Asked by Joe
on 28 Jun 2013

% speed of light m/s c = 299792458;

% pulse duration (T=tau) FWHM = 30e-15; T = FWHM/(2*(sqrt(log(2))));

% central wavelngth and central angular frequency lambda0 = 800e-9; w0 = (2*pi*c)/lambda0;

% chirp eta = 2;

% time interval t = -55e-15:.1e-15:55e-15;

% spectral phase phi_t = 0;

% length of FFT # of sampling points nfft = 200;

% This is an evenly spaced frequency vector f = [0:nfft - 1]/nfft;

% wavelength interval and angular frequency conversion lambda = (740e-9:20e-9:860e-9); w = (2.*pi.*c)./lambda;

% electric field E_t = exp((-t.^2/(2*T.^2)) + (-i*w0*t-(1/2)*i*eta*t.^2)); %*phi_t));

% Take fft, padding with zeros so that length(E_w) is equal to nfft E_w = abs(fftshift(fft(E_t,nfft))); I_w = ((abs(E_w)).^2); I_lambda = I_w.'*((2.*pi.*c)./lambda); (This is where I'm trying to convert to wavelength)

% Plot subplot(2, 1, 1); plot(t, real(E_t)); title('Gaussian Pulse Signal'); xlabel('time (s)'); ylabel('E_t');

subplot(2, 1, 2); plot(lambda, E_w); xlabel('\lambda'); ylabel('E_\omega');

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Answer by Wayne King
on 29 Jun 2013

Edited by Wayne King
on 29 Jun 2013

Accepted Answer

This runs perfectly for me:

c = 299792458; % pulse duration (T=tau) FWHM = 30e-15; T = FWHM/(2*(sqrt(log(2)))); % central wavelngth and central angular frequency lambda0 = 800e-9; w0 = (2*pi*c)/lambda0; % chirp eta = 2; % time interval t = -55e-15:.1e-15:55e-15; % spectral phase phi_t = 0; % wavelength interval and angular frequency conversion lambda = (740e-9:20e-9:860e-9); w = (2.*pi.*c)./lambda; % electric field E_t = exp((-t.^2/(2*T.^2)) + (i*w0*t-(1/2)*i*eta*t.^2)); %*phi_t));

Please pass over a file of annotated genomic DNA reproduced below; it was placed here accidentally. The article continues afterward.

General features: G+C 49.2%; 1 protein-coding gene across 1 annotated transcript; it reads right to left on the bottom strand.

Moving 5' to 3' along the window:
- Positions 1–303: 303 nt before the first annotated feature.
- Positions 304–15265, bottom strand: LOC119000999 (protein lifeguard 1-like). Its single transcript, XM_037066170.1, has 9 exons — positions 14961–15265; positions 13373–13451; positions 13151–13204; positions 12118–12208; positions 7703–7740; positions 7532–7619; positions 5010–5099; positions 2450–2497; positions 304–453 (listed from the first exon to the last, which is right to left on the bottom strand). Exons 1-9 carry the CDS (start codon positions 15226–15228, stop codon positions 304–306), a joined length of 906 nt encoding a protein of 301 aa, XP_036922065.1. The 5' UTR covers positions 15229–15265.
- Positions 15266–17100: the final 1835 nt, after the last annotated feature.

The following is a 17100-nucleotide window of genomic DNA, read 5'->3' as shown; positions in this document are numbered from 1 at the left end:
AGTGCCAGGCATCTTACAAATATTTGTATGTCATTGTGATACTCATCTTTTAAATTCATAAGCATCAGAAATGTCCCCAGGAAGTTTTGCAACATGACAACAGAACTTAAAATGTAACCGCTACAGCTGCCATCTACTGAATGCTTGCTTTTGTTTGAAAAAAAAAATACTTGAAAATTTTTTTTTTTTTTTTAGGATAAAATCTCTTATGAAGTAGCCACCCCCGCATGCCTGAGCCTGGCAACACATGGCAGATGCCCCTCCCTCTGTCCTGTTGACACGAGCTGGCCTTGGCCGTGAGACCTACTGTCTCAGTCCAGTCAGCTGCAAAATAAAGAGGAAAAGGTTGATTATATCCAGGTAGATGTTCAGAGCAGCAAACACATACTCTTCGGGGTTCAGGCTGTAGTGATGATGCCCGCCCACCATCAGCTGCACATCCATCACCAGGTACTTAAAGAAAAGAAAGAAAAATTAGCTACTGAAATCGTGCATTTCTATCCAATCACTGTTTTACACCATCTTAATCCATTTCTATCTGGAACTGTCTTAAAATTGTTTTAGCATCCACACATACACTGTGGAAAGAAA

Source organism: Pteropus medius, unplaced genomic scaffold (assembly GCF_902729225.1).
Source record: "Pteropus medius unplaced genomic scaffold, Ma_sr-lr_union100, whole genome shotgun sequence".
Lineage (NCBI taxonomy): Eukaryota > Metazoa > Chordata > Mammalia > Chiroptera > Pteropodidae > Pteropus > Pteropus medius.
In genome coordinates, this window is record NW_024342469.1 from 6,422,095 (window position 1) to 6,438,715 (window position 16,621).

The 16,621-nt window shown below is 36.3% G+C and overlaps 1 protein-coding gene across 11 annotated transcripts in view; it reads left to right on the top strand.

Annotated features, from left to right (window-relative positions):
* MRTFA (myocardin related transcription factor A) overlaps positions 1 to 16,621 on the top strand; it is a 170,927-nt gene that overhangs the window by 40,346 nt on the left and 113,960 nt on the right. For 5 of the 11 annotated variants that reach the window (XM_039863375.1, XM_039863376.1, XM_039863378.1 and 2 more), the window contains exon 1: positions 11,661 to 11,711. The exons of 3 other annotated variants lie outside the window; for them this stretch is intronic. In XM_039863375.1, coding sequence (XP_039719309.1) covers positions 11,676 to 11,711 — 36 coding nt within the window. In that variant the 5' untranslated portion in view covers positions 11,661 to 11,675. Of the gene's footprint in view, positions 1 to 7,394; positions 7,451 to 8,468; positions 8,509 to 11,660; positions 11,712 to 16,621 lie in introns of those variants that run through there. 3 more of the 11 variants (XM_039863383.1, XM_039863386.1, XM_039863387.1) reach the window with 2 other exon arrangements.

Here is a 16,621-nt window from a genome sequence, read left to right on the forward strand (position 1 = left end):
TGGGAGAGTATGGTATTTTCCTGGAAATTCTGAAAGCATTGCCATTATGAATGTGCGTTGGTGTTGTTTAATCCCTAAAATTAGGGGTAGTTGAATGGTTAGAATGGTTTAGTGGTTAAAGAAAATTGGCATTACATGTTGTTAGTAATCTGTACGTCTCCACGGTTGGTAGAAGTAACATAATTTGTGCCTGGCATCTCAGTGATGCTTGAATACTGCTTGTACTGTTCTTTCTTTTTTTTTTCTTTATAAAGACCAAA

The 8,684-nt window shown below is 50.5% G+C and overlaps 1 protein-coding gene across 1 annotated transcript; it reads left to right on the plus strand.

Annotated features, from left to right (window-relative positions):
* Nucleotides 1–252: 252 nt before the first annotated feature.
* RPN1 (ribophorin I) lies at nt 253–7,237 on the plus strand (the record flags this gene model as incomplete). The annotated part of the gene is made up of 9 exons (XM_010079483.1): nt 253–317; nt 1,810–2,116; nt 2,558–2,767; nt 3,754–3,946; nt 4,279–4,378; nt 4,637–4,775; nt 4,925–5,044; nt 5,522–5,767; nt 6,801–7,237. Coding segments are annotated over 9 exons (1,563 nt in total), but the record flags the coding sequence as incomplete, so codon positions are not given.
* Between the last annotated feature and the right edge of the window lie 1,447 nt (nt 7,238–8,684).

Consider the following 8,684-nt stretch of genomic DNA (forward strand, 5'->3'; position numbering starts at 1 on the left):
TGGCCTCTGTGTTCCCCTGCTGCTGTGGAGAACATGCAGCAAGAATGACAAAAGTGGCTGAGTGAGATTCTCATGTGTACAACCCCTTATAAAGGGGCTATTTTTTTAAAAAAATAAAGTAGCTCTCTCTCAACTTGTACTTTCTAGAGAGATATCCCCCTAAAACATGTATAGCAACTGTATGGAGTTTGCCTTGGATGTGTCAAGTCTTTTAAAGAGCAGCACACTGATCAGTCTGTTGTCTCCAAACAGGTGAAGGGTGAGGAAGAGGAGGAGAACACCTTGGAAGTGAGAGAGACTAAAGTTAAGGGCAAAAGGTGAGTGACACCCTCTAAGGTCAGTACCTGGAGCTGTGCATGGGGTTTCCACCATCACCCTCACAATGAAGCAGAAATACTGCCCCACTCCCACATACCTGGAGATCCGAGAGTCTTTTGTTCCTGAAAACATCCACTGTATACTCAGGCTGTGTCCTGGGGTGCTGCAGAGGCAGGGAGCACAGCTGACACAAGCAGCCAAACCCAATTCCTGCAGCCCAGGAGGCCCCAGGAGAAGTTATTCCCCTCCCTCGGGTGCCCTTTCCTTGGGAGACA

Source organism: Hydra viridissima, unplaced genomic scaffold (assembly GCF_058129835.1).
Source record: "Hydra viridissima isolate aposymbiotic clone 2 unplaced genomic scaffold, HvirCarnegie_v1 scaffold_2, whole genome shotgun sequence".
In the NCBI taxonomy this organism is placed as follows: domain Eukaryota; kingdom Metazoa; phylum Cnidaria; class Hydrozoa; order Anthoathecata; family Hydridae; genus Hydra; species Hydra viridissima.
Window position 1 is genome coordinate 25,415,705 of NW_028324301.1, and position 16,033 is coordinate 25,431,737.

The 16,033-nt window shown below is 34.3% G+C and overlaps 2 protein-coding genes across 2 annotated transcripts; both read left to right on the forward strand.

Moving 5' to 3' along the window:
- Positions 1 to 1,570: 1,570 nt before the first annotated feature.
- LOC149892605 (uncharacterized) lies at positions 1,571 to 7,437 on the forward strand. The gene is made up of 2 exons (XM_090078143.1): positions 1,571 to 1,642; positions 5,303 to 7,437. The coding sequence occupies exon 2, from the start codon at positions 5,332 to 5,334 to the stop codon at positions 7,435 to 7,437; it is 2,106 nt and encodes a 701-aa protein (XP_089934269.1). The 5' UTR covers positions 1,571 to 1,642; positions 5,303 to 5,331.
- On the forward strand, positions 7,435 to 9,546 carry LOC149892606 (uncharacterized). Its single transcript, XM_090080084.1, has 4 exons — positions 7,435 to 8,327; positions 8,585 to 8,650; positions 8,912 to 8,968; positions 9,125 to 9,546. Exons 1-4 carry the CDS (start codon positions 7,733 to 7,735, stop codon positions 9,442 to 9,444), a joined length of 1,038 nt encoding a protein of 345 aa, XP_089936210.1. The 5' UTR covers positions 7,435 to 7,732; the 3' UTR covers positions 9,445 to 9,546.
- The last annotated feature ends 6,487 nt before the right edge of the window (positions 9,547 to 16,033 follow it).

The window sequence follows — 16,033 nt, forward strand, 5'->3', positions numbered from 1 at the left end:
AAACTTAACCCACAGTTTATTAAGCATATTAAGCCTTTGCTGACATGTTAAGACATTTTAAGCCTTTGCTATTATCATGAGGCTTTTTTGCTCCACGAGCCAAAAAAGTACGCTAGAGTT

Edft = fftshift(fft(E_t)); dt = t(2)-t(1); Fs = 1/dt; df = Fs/length(E_t); freq = -Fs/2+df:df:Fs/2; lambda = c./freq; plot(lambda,abs(Edft).^2); set(gca,'xlim',[0 10e-7])

And it shows the correct wavelength.

Answer by Wayne King
on 28 Jun 2013

Edited by Wayne King
on 29 Jun 2013

E_t = exp((-t.^2/(2*T.^2)) + (i*w0*t-(1/2)*i*eta*t.^2)); Edft = fftshift(fft(E_t)); dt = t(2)-t(1); Fs = 1/dt; df = Fs/length(E_t); freq = -Fs/2+df:df:Fs/2; lambda = c./freq; plot(lambda,abs(Edft).^2);

Now the wavelength you expect is

c/(w0/(2*pi))

so zoom in on that

set(gca,'xlim',[0 10e-7])

You see the peak at 8x10^{-7} as you expect

Joe
on 29 Jun 2013

What is "df" that you have for the "freq"?

Wayne King
on 29 Jun 2013

That is the frequency separation between the DFT bins. Sorry I forgot that line of code:

df = 1/(dt*length(E_t));

or equivalently

df = Fs/length(E_t);

I've added it above.

Joe
on 5 Jul 2013

Just to clarify... What is t(2) and t(1)? I know that dt is the time separation, but I'm not sure why you used t(2) and t(1). Also, is there another way of getting dt?

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